Northrop Grumman Corporation launched its Minotaur I rocket today at 9:35 a.m. EDT, successfully placing a National Reconnaissance Office (NRO) payload into orbit. The Minotaur I was launched from the Mid-Atlantic Regional Spaceport Pad 0B at NASA’s Wallops Flight Facility. The Minotaur I is a four-staged solid fuel space launch vehicle, featuring two decommissioned Minuteman rocket motors, Northrop Grumman-manufactured Orion 50XL and Orion 38 solid rocket motors, and the company’s state-of-the-art avionics. The vehicle is capable of launching payloads of up to 1,278 pounds (or 580 kilograms) into low Earth orbit.
“This was our second launch of a Minotaur rocket for the NRO from Wallops in the past 12 months,” said Rich Straka, vice president, launch vehicles, Northrop Grumman. “Northrop Grumman is able to repurpose retired Peacekeeper and Minuteman propulsion, integrating them with company built solid rocket motors along with new subsystems for our Minotaur family of launch vehicles, allowing us to provide reliable, cost-effective and responsive access to space for our customers.”
The vehicle used to launch the NROL-111 mission was procured under the OSP-3 contract administered by the U.S. Space Force Space and Missile Systems Center’s Launch Enterprise Small Launch and Targets Division at Kirtland Air Force Base in New Mexico. Minotaur vehicles are currently available to customers under the OSP-4 contract. The NROL-111 launch was the 12th Minotaur I flight and 6th from NASA’s Wallops Flight Facility. The Minotaur family of launch vehicles is comprised of multiple configurations, tailored to meet unique mission requirements. The Minotaur fleet has now completed 28 missions from ranges in Alaska, California, Florida and Virginia with 100 percent success.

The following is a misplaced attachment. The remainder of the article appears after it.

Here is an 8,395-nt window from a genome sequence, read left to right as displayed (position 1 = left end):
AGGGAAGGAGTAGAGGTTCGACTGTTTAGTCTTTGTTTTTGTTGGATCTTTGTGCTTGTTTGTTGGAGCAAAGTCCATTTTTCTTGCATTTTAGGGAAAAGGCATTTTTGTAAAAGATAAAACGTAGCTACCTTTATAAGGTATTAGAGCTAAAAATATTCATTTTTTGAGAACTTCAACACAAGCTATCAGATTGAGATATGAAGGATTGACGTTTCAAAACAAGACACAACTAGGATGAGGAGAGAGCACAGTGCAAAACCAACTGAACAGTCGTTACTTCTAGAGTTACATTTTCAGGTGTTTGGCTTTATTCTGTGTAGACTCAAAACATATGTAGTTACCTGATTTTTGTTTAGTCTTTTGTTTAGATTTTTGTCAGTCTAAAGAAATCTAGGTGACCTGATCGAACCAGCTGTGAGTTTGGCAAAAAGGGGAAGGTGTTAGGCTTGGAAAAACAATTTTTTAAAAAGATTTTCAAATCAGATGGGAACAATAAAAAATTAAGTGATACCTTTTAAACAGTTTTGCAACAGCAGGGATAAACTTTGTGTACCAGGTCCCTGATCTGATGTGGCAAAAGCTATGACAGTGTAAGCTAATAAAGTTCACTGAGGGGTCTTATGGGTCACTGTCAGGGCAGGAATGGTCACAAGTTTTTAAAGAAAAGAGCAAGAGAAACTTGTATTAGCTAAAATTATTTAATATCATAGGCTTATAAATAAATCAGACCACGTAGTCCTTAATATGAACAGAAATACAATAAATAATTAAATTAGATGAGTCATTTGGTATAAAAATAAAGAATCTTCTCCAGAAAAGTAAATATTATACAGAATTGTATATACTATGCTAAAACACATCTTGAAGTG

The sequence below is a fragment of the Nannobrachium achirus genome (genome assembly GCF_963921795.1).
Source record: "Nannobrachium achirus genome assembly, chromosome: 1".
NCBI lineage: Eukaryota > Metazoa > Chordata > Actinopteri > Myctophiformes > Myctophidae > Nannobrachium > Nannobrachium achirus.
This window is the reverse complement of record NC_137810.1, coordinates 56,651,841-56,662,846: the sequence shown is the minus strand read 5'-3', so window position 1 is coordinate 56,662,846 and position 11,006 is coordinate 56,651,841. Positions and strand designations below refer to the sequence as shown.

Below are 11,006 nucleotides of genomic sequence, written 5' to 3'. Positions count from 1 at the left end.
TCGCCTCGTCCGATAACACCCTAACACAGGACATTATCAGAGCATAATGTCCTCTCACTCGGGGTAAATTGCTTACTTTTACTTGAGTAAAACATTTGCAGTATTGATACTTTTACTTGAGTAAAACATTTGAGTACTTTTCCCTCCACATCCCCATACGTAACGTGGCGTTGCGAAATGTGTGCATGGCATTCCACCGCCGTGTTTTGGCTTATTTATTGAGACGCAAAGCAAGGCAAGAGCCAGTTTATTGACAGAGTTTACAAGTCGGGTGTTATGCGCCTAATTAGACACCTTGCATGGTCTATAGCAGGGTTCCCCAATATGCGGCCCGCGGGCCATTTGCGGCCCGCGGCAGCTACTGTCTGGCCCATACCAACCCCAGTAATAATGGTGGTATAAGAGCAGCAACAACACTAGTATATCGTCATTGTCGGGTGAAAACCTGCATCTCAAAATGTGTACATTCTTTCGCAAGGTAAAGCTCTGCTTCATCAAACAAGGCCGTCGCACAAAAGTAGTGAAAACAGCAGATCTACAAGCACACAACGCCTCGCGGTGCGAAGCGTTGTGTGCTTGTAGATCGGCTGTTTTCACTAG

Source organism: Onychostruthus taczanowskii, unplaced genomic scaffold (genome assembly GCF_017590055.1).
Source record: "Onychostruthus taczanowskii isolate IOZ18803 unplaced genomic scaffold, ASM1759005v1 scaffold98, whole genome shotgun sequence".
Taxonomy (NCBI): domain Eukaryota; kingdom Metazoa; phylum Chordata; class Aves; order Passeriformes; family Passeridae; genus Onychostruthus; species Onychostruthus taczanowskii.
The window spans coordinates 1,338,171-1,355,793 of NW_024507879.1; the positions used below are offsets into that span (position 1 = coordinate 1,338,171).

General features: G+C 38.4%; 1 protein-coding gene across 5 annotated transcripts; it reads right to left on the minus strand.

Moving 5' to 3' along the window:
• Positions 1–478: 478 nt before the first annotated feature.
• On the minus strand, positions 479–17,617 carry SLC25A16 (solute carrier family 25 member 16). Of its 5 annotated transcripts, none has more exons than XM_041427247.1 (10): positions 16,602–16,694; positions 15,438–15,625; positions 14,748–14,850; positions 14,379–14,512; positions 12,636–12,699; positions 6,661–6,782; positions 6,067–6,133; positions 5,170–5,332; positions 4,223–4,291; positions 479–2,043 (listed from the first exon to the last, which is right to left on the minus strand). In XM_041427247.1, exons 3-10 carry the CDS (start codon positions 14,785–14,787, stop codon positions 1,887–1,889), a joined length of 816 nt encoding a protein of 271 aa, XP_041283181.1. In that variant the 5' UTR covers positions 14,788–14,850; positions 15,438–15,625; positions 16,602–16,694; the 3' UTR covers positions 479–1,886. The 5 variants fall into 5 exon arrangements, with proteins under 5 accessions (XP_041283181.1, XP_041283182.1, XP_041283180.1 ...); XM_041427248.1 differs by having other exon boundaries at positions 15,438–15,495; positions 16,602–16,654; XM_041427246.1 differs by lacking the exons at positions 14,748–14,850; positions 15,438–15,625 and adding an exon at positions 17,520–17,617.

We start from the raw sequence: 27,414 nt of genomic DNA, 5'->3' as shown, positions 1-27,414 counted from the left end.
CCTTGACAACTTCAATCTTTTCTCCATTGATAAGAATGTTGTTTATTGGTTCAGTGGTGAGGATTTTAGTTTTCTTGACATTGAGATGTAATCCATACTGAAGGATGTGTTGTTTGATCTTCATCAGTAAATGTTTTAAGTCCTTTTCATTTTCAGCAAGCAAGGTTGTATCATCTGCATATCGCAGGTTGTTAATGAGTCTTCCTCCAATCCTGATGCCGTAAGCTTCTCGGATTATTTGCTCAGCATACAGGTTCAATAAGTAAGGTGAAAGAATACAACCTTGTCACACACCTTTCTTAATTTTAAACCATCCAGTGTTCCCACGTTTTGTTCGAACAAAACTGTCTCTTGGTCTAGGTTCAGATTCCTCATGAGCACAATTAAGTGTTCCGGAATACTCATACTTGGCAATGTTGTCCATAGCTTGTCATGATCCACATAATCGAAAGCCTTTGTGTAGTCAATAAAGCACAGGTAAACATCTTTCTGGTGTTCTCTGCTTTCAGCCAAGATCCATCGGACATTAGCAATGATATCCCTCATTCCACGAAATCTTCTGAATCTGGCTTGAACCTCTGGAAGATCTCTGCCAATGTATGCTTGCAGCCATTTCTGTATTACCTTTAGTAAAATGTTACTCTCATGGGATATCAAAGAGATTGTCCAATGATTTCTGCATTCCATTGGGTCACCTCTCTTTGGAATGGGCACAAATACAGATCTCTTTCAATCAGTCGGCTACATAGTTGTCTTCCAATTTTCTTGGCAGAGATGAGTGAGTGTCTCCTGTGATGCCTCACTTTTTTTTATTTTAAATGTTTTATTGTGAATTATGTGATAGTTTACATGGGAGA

Northrop Grumman’s Minotaur rockets are manufactured at facilities in Chandler, Arizona; Vandenberg, California; and Clearfield and Magna, Utah. Northrop Grumman Corporation (NYSE: NOC) is an American multinational aerospace and defense technology company. With 90,000 employees and an annual revenue in excess of $30 billion, it is one of the world’s largest weapons manufacturers and military technology providers. The firm ranks No. 96 on the 2020 Fortune 500 list of America’s largest corporations. Among its other current projects are development and production of the James Webb Space Telescope, an orbiting observatory slated for launch in 2021; and production of the solid rocket boosters for NASA’s Space Launch System program. It was the sole bidder on the Air Force’s Ground Based Strategic Deterrent program, which aims to develop and build a new intercontinental ballistic missile.